Master of Science by Coursework in Visual, Material, and Museum Anthropology

  • 1. The Social Sciences Divisional Board shall elect for the supervision of the course a Standing Committee, namely the Teaching Committee of the School of Anthropology, which shall have power to arrange lectures and other instruction. The course director will be responsible to that committee.

  • 2. Candidates must follow a course of instruction in Visual, Material and Museum Anthropology for at least three terms, and will, when entering for the examination, be required to produce a certificate from their supervisor to this effect.

  • 3. Four papers will be taken to constitute Part I of the degree, as follows. Paper 1 will be examined by coursework essay; Paper 2 will be examined either by coursework essay or one three-hour paper; Paper 3 will be examined by a portfolio of reports (including notes) on trials of three research methods and a research proposal; Paper 4 will be examined by one three-hour paper. The dissertation will be taken to constitute Part II of the degree. A candidate who fails any of the component parts of the examination may re-take or re-submit that part of the examination on one occasion only. At the close of the written examinations, the examiners will publish a list of those who have satisfied them in Part I.

  • 4. Candidates will be required to submit written work, required for Papers 1 and 3, comprising an essay for Paper 1 and a research proposal (Paper 3(a)) and three copies of a portfolio of reports (including notes) on trials of three research methods (Paper 3(b)) for Paper 3; to present themselves for a written examination for Papers 2 and 4 (where relevant), and to submit three copies of a dissertation in prescribed form on an approved topic as defined below.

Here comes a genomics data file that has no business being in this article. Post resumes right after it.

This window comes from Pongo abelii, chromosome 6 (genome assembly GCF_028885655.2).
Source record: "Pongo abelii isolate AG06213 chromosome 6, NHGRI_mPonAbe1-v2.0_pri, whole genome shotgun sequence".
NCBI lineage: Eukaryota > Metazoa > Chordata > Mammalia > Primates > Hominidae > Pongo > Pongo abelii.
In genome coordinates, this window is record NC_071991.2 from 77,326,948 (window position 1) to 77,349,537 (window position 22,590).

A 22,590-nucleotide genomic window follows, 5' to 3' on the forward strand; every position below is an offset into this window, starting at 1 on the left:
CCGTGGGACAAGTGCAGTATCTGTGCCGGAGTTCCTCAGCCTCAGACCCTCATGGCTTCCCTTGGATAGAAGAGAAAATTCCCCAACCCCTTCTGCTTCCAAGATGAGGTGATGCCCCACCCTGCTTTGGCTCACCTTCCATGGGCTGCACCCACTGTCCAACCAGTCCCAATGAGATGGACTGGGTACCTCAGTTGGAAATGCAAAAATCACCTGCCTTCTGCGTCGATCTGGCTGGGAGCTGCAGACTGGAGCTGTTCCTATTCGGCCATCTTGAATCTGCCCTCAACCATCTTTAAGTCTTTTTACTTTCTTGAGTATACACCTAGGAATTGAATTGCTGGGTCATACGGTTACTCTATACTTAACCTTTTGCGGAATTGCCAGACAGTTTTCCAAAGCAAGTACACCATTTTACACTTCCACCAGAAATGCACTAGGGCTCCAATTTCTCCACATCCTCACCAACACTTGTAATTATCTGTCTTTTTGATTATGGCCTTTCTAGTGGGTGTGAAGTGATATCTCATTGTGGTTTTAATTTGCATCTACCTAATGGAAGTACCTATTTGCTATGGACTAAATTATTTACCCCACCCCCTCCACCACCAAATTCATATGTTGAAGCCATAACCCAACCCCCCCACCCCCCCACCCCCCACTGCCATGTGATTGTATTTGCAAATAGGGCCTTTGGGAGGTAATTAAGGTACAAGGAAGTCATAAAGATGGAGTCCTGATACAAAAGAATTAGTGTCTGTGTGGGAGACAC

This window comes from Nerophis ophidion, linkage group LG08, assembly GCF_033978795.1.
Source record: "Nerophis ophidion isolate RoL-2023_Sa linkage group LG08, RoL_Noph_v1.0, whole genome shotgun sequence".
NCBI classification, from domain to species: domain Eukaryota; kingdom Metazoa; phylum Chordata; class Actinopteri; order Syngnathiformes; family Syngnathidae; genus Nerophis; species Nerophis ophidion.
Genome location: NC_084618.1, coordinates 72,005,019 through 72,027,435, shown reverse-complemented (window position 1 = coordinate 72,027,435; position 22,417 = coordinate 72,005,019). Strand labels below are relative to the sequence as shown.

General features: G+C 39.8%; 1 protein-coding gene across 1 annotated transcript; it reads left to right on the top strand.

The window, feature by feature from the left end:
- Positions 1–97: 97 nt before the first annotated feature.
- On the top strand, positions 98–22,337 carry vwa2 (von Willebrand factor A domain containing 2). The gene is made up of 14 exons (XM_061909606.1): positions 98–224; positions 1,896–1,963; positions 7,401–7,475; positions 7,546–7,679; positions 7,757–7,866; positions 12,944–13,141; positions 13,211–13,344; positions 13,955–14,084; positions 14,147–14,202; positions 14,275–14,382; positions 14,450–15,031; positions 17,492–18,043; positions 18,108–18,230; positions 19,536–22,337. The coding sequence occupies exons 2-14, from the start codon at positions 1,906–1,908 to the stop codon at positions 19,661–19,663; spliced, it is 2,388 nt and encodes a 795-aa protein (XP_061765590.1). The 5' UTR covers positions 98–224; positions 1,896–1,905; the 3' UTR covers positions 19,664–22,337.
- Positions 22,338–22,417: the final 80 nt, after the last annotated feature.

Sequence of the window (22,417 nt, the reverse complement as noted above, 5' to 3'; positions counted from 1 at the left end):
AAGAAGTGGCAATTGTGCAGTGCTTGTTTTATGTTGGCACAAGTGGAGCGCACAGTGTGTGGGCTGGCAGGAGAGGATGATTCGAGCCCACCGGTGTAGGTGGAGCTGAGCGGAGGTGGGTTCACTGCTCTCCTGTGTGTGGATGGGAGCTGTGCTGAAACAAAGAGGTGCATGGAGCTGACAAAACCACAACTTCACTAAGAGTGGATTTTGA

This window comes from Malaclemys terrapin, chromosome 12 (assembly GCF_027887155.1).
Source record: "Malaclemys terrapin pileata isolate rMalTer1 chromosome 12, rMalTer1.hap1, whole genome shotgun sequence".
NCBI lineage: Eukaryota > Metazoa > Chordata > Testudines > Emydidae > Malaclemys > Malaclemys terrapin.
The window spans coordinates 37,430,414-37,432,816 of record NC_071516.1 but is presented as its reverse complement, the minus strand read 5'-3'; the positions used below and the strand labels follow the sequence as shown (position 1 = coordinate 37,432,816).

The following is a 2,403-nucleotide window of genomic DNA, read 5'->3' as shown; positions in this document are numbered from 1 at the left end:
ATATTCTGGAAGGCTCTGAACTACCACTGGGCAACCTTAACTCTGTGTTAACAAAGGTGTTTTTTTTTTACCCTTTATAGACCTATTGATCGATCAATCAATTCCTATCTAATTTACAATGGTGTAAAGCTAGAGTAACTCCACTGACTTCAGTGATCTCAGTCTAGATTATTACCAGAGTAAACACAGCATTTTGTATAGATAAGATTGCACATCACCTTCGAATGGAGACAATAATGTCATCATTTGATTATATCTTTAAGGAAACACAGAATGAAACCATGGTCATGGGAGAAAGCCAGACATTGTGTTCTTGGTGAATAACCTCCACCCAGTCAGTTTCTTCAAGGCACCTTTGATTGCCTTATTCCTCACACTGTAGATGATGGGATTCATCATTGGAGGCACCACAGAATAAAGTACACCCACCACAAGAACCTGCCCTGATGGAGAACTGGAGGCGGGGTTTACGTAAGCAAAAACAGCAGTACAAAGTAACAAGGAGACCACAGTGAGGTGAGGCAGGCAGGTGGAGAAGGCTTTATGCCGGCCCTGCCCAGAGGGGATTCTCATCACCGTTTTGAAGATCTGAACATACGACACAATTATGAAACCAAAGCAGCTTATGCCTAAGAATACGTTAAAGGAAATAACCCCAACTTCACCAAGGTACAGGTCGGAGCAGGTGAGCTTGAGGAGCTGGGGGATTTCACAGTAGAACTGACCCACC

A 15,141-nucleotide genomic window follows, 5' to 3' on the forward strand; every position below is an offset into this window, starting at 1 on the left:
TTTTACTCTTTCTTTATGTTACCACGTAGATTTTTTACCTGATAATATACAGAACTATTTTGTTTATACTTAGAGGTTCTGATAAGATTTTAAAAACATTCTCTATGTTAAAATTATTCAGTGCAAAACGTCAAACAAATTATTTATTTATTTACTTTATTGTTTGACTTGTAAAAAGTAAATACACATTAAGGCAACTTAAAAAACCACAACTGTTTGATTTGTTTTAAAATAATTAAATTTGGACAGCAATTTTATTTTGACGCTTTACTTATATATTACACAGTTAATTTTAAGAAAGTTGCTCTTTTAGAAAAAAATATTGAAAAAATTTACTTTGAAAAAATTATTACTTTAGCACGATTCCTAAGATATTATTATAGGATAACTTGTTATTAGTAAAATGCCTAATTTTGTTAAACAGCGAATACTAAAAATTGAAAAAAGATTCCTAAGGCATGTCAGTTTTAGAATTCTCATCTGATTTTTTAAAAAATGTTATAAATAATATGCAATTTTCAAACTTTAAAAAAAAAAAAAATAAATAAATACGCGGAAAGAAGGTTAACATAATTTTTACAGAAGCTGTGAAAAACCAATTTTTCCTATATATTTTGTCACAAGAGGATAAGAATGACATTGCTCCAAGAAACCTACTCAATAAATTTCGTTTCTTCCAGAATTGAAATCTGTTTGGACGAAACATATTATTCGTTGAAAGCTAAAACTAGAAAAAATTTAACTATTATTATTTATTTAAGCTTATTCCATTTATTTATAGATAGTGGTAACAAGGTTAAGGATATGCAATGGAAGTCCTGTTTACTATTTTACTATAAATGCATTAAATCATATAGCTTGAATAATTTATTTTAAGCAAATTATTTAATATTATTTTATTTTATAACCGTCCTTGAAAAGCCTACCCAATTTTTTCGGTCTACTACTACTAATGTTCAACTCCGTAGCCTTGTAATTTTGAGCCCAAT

• 5. The assessed written work will consist of:

    • (i) one essay of no more than 5,000 words for Paper 1 on the syllabus described in the Schedule; for Paper 1 a list of essay titles will be announced no later than Monday of the fourth week of Michaelmas Term. The essay, together with any associated non-textual materials, must be submitted electronically via WebLearn not later than noon of the Tuesday of the first week of Hilary Term; the essay and associated materials must be anonymous, accompanied by confirmation that it is the candidate's own work, and submitted in electronic file format; non-textual and multimedia materials shall not constitute more than fifteen minutes of viewing/reading time.

    • (ii) an outline proposal for the MSc dissertation research of no more than 2,500 words for Paper 3(a) on the syllabus described in the Schedule. A template will be provided for the proposal on Friday of eighth week of Hilary Term. The research proposal or essay, together with any associated non-textual materials, must be submitted electronically via WebLearn not later than noon of the Tuesday of the fifth week of Trinity Term; the essay and associated materials must be anonymous, accompanied by confirmation that it is the candidate's own work, and submitted in electronic file format; non-textual and multimedia materials shall not constitute more than fifteen minutes of viewing/reading time.

    • (iii) The research methods portfolio for Paper 3(b) must be delivered in hard copy not later than noon on the Tuesday of the fifth week of Trinity Term to the Chair of Examiners, M.Sc. in Visual, Material, and Museum Anthropology, c/o Examination Schools, High Street, Oxford. Non-print materials shall not constitute more than fifteen minutes of viewing/reading time in the case of video or multimedia submissions.